Victorian Regional Employment Continues To Grow

Employment in regional Victoria has increased by 11,300 over the year according to Australian Bureau of Statistics (ABS) figures, Treasurer Michael O’Brien said today.

Victoria’s regional unemployment rate has remained steady at 6.1 per cent, below the national regional average of 6.4 percent over the three months to May.

“Victoria’s regional unemployment rate of 6.1 per cent is bettered only by resource-rich Western Australia,” Mr O’Brien said.

Employment over the year was led by North West region (11,200 persons) with Hume, Bendigo and LaTrobe-Gippsland also recording an increase over the same period.

Industry sector data, also released today, shows that the Coalition Government has the right approach to boosting jobs, growth and productivity in regional Victoria.

“Today’s data shows that our primary industries sector is continuing to drive strong growth in regional Victoria with over 17,000 new jobs created compared with the previous year,” Mr O’Brien said.

Across regional Victoria and metropolitan Melbourne, Victoria has also experienced strong jobs growth over the year in the construction sector (6,400 persons), professional, technical and administrative services (8,900 persons) and health care (14,700 persons).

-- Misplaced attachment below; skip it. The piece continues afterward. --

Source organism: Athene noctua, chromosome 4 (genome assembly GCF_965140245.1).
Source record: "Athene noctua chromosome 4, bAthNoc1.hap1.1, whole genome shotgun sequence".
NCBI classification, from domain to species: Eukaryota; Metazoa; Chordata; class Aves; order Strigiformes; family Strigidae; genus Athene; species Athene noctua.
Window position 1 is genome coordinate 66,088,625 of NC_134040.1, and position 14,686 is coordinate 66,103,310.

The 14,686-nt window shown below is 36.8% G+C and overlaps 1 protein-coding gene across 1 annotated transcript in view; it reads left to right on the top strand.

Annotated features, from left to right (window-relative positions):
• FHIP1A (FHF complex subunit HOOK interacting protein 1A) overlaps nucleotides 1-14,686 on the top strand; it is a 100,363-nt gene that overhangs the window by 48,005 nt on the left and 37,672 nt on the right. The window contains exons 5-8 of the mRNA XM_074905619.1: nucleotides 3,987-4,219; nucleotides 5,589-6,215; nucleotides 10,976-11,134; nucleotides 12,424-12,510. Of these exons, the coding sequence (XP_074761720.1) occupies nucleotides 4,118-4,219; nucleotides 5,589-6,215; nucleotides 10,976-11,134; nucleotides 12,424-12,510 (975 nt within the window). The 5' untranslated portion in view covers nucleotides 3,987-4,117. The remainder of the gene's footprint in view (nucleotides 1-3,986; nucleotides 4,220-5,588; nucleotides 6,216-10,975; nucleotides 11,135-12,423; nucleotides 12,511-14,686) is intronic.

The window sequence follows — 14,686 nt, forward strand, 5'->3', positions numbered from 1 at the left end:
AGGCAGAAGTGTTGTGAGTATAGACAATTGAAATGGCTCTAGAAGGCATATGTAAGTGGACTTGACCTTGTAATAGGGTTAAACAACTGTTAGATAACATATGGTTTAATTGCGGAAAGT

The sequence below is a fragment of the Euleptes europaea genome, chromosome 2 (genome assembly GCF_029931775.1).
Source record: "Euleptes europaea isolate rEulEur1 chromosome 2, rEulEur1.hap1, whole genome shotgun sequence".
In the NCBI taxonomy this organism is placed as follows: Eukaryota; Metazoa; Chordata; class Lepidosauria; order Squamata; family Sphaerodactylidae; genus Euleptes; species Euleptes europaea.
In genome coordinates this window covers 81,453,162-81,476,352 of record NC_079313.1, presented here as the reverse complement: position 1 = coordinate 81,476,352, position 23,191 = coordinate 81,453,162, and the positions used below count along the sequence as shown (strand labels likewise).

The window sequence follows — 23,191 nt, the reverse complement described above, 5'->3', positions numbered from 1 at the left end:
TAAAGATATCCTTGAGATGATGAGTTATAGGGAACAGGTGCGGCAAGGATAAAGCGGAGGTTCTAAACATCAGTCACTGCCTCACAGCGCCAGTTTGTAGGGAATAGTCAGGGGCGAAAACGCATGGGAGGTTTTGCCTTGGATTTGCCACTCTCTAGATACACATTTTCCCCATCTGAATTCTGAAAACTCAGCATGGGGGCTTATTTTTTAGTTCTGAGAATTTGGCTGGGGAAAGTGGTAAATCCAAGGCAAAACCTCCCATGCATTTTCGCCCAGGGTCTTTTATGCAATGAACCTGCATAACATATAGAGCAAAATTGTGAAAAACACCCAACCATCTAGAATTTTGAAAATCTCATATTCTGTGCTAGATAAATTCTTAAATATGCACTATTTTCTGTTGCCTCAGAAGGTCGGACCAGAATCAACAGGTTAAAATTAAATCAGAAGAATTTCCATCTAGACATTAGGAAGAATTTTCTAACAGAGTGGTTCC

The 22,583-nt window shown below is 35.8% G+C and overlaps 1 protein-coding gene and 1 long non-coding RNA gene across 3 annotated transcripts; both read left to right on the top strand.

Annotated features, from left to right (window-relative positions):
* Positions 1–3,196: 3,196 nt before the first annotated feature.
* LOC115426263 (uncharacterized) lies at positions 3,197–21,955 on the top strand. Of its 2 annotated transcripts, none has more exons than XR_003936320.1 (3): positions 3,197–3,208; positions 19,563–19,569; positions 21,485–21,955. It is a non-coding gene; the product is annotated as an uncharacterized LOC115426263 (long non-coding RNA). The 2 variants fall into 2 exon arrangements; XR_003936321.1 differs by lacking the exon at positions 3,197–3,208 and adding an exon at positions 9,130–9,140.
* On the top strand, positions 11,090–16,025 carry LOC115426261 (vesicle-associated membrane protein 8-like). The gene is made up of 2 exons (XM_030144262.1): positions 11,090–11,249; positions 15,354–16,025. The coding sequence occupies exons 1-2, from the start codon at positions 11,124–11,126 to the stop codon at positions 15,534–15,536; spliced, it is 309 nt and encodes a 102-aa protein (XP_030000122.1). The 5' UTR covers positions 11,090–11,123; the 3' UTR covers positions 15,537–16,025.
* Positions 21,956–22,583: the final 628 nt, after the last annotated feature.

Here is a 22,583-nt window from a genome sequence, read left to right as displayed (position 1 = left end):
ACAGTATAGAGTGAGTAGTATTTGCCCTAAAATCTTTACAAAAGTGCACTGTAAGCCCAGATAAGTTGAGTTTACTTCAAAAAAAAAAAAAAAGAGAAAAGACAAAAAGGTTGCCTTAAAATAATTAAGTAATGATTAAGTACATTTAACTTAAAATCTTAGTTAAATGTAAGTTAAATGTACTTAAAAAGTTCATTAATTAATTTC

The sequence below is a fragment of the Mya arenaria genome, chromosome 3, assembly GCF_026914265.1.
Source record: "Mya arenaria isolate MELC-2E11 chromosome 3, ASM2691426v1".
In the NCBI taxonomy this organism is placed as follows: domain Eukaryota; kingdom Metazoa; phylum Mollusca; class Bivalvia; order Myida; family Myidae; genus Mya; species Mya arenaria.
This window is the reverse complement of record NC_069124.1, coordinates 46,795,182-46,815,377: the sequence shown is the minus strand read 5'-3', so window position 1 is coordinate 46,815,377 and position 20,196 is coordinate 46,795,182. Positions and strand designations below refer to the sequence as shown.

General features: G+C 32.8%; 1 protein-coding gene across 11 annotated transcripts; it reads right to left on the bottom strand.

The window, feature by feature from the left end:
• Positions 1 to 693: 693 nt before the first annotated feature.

“These figures show that the Coalition Government has the right strategy and approach to managing Victoria’s diverse and flexible economy,” Mr O’Brien said.

“We are investing in a record $27 billion transformational infrastructure program that will create jobs right across Victoria, including our regional areas.

“In addition, our Regional Growth Fund has to-date delivered more than $400 million, leveraging over $1.6 billion investment in 1,500 projects across regional and rural Victoria.

“Daniel Andrews and Labor oppose the Coalition Government’s infrastructure agenda and are instead promising to spend billions of dollars on level crossing works in Melbourne. Labor’s priorities are a real risk to job creation and local economies in country Victoria.”

Join the discussion